It’s the time to be merry, but also a splendid period for reading ghost stories. At least, if your New Year’s Eve falls close to midwinter. Can’t imagine my Australian and New Zealand friends and relatives enjoying a good ghost story while having a BBQ.
So just before Christmas, I had a quick search through the literary websites of my favourite papers, to see if anybody had recommendations. With a shortlist, I hopped off to several libraries and finally settled upon a small selection of ghost stories written by Pulitzer Prize winner Edith Wharton.
Of course, like me, you will be far more familiar with her novels like “House of Mirth“, “Ethan Frome“, or films based on these like “The Age of Innocence” and perhaps even the tv series based on her last novel “The buccaneers”. Actually, it came as a surprise to me Edith Wharton wrote ghost stories and was interested in the supernatural.
At the back of my small volume, there was an excerpt from her autobiographical notes. She states that while touring Europe with her parents, she caught typhoid in Germany and only barely survived. According to her, her long recovery and an occasional relapse, made her superstitious and fearful.
A few of the characters in the selection of Edith Wharton’s ghost stories I read, share this superstition. There were at least two who fled from houses which may or may not be haunted. All stories are pretty good in implying, suggesting, foreboding, suspicion, suspense – rather than downright haunting.
What I had not realised was, that Edith Wharton was actually the author of one of my favourite ghost stories: “Kerfol”. This takes place in Brittany, when an American visits a manor house to see if he will or will not rent it. It is abandoned and the only company he comes across, is a pack of silent dogs.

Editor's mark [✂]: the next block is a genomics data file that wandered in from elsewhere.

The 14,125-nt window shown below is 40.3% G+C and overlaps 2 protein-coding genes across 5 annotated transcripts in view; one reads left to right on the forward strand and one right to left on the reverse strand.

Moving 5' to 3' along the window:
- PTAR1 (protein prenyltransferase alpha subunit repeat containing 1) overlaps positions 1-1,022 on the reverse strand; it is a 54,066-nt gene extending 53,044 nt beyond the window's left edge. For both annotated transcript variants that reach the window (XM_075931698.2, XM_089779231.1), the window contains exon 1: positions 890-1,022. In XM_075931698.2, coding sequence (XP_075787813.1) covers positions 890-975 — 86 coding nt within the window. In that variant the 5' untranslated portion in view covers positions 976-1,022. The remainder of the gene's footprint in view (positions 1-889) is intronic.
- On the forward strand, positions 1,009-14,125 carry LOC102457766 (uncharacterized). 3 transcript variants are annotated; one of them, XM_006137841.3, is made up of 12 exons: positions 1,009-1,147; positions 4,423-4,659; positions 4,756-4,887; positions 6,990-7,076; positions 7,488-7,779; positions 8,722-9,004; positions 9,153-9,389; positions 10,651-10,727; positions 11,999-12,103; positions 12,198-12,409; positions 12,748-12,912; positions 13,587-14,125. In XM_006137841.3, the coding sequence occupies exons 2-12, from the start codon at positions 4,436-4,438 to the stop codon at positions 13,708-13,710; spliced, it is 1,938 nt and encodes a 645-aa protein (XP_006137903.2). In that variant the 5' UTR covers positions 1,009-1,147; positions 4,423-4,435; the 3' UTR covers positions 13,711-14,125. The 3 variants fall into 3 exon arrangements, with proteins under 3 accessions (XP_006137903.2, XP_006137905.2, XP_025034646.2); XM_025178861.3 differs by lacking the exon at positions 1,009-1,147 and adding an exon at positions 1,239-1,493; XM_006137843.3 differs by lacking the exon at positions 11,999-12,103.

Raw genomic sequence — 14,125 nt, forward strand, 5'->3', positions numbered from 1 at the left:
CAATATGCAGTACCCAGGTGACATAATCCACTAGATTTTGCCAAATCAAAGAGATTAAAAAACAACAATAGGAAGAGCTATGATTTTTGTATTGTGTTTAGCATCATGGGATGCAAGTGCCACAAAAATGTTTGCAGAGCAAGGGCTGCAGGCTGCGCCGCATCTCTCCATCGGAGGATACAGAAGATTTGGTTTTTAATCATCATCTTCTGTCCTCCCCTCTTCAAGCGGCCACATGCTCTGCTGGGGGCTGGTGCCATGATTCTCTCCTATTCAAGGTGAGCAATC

Another story I liked very much was “Mr Jones”, which takes place in Great Britain. Here the inheritor of a large manor house is at first barred from visiting it by a Mr Jones. In the end, Mr Jones takes revenge – not upon the new owner or her guests, but upon one of the servants.
“Pomegranate Seed” is another interesting one, but with an open ending. It seems the publication of this one, encouraged Edith Wharton to write more ghost stories. It is one of her ghost stories which take place in America. Similar ones include “Bewitched” and “The Lady’s Maid’s Bell”. Like “The Pomegranate Seed”, the latter one is strong on suspense and a husband who disappears. Personally, I liked “The Lady’s Maid’s Bell” better, which may include some remnants of Edith Wharton’s experience with illness and recovery.
Contrary to some readers, I did not find the collection I read very savage. Nor do I think that many of Edith Wharton’s ghost stories are among the best of this genre. “The Lady’s Maid’s Bell” and “Kerfol” will remain among my favourites and are good ones. But for really scary and haunting ghost stories, you might prefer authors like Edgar Allan Poe, Le Fanu, or M.R. James.
“The Ghoststories of Edith Wharton”, published by Scribner and illustrated by Laszlo Kubinyi, October 1997
For free downloads of some of Edith Wharton’s books including ghost stories, try the Project Gutenberg.